Wednesday, October 3, 2012

Only a Slave Can Be Truly Free - Paradise Lost

Only the eyes of the heart perceive
That the deaf and blind can hear and see
That insanity’s saner than sanity
That only a slave can be truly free
-“Through the Eye” Michael Card
I tend to prefer the epic to the commonplace. While Shakespeare’s tightly plotted tragedies and comedies are hardly everyday fare, compared to John Milton’s Paradise Lost, they’re as familiar as an alarm clock in the morning. Because really, Paradise Lost is high fantasy. Fantasy based on fact, but still legendary in scale. Peopled with fantastic creatures and transcendent beings, colossal settings and astounding descriptions, Paradise Lost consists mainly of Milton letting his imagination run wild as it fills in gaps between the first few chapters of Genesis.

Milton doesn’t just try his hand at description; he also takes a shot at theology. Obviously, anyone who creates a fictional story puts their characters in a world where the author’s views are Truth. For instance, judging the bulk of literature, one concludes that most of humanity (consciously or unconsciously) believes in an ultimate Happy Ending, and longs for the triumph of Justice.

“…and they lived happily ever after.”
The main ideas that jump out in Lost (really, the TV show wasn’t very true to the book), are those of justice, pride, freedom, gratitude, and forgiveness. Milton certainly isn’t a universalist. He correctly understands that every time God forgives, he must do so at the expense of his justice. Of Jesus he said:

“Die he or Justice must; unless for him
Some other able, and as willing, pay
The rigid satisfaction, death for death.”

Yet at the same time, he presents the glorious solution: “mercy first and last shall brightest shine” due to Christ’s death and resurrection. All of that is decided and foreknown before the beginning of the world. And…that’s when the problems start. Pride, that original sin, slinks out of its den and into the hearts of men and angels. Man begins to fancy, doubting God’s exclusive right to reign. Attack of the Ego. With pride comes loss of gratitude, and the delusion of autonomy. But not Satan. He’s intelligent to know that it’s a delusion. He understands that he’s fighting a losing battle.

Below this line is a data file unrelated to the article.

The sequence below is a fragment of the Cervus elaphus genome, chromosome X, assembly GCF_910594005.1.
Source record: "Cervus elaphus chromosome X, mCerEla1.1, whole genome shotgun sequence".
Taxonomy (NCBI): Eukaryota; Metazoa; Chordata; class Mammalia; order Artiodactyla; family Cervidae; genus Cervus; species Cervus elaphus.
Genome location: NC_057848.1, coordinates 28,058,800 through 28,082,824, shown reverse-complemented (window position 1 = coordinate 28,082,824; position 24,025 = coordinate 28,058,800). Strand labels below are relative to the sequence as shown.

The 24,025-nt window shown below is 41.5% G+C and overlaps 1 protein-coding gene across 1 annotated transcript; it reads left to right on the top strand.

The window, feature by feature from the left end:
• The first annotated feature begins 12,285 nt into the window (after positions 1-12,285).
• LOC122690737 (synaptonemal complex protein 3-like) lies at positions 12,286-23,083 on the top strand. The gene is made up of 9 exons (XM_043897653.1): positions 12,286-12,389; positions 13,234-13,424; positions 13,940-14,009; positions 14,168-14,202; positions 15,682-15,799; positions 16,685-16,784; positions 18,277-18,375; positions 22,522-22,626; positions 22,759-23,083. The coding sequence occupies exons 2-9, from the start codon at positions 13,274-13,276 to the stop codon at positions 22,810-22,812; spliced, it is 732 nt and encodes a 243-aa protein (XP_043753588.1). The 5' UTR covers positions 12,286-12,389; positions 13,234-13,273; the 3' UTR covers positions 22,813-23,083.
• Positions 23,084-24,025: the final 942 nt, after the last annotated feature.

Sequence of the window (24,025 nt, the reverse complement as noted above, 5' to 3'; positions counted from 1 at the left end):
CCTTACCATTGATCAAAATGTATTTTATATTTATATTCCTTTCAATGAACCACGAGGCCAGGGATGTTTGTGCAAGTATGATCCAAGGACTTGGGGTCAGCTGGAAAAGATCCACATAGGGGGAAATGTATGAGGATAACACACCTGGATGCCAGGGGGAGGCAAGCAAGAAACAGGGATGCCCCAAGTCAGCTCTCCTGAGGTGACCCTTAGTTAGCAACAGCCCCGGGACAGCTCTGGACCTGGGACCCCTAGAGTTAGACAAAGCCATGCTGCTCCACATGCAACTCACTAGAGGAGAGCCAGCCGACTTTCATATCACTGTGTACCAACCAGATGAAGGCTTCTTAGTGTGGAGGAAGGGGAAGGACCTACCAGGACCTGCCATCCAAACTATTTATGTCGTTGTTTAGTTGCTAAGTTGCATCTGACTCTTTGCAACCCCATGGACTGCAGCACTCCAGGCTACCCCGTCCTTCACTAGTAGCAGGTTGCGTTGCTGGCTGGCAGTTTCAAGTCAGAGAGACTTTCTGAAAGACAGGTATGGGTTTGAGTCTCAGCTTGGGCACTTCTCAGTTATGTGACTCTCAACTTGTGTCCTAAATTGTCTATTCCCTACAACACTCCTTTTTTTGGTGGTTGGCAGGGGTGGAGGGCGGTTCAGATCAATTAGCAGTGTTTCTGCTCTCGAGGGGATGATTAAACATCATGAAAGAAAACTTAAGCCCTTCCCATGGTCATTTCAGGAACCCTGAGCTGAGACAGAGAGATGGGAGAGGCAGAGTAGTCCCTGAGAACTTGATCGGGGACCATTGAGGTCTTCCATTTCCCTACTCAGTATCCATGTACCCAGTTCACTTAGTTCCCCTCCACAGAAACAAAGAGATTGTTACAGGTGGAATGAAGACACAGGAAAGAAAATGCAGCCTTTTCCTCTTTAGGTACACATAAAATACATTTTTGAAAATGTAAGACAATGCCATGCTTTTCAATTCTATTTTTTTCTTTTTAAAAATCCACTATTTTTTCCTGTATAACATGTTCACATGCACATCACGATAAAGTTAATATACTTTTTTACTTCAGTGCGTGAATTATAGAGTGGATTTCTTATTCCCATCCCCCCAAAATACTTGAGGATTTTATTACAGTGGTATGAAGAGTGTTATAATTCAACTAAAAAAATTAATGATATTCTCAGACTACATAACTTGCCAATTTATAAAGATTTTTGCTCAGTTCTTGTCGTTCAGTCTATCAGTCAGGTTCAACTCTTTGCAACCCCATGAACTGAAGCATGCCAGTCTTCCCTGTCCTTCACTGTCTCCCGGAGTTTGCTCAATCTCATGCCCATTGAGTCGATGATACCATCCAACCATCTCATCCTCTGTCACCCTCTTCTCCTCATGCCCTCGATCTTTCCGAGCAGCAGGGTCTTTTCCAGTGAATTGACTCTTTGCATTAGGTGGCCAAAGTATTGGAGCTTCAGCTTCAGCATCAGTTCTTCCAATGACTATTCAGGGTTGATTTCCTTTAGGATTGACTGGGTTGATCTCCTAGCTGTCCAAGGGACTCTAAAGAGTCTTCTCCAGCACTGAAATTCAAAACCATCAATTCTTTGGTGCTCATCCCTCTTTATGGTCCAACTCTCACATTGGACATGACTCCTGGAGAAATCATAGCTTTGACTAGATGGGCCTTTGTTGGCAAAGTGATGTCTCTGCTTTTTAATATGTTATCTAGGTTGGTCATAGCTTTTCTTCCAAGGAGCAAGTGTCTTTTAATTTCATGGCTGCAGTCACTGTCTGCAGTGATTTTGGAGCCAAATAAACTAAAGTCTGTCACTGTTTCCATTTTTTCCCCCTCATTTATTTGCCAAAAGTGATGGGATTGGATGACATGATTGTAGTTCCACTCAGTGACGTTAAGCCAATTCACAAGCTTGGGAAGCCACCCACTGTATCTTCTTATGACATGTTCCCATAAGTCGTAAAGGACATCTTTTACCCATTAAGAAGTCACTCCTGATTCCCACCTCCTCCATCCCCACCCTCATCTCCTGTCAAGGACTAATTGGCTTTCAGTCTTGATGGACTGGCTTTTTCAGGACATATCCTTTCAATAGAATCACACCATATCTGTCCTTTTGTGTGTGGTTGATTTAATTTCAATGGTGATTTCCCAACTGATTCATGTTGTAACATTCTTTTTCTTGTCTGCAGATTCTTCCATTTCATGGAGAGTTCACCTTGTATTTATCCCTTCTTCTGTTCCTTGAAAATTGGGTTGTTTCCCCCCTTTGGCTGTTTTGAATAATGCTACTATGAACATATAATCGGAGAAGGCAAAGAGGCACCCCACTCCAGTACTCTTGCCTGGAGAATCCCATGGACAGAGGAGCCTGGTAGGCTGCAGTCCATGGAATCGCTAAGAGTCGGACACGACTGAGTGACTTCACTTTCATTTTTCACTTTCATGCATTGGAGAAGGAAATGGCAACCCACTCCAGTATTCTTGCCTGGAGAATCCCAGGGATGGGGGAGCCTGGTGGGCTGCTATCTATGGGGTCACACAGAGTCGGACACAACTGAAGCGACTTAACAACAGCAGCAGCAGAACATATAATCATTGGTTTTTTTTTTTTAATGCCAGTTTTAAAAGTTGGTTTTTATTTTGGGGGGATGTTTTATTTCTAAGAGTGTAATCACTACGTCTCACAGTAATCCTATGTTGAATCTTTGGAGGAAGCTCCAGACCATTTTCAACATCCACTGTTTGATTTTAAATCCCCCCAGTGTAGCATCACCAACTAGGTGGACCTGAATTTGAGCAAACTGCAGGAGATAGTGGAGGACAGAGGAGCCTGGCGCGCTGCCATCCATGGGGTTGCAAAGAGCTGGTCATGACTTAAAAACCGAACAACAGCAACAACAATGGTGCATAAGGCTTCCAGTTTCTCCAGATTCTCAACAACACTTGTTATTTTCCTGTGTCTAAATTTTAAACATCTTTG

“The debt immense of endless gratitude
 So burdensome, still paying, still to owe;
Forgetful what from him I still received…”

None of us exist by our own power or will; Satan understands that, and yet still does not have the humility to surrender. For in the end, surrender is all that will win the victory. Only submitting to God’s service will make one truly free.

“You washed me clean like a summer rain
You set me free with that ball and chain, Hosea,
 I threw away the key, I’ll never leave.”
-"Hosea" Andrew Peterson

Submission and forgiveness recieved must necessarily breed gratitude. And “ay, there’s the rub.” Satan isn’t about to thank God for what he considers a patronizing gift. Satan will endure many things, but not being laughed at or thought inferior. His pride rebels at surrender and he continues to chase the illusive freedom of self-rule. He sneers at servile gratitude, and because of that, he will never accept forgiveness as a gift.

He’d have made a great American. Too often we sneer at surrender, choosing arrogant independence rather than becoming the servants of true freedom. We place desire for Freedom, that original sin, on the altar, rejecting the priceless gift of servitude and thankfulness. For it is only through surrender to God’s purposes, his law, both as individuals and as a nation, that we transcend all barriers into true liberty. Adam and Eve were completely free, but for that one essential act of obedience, one law: refraining from the Tree of Knowledge. If we are God's servants, we are free of everything else.

“What Better Work For One Who Loves Freedom Than The Job Of A Watchman? Law Is The Servant Of Freedom. Freedom Without Limits Is Just a Word."
-“Feet of Clay” Terry Pratchett

Law is the servant of freedom. Don’t be fooled, you’re never really free, and you never have been. Every breath you breathe is a gift. We all serve something—whose servant are you? If you don’t serve God, you’ll serve yourself, or a cause, or Big Brother, or Freedom, or a million other petty idols. It’s not a question of whether or not one is a servant, it’s a question of whose.

Pride, Freedom, Justice, Gratitude, Forgiveness. It is the only logical progression of a man’s journey, and Milton understood it very well.

“Better to reign in Hell, than serve in Heav’n.”
Or is it?
Neo-Mayberry, Middle of Nowhere, America

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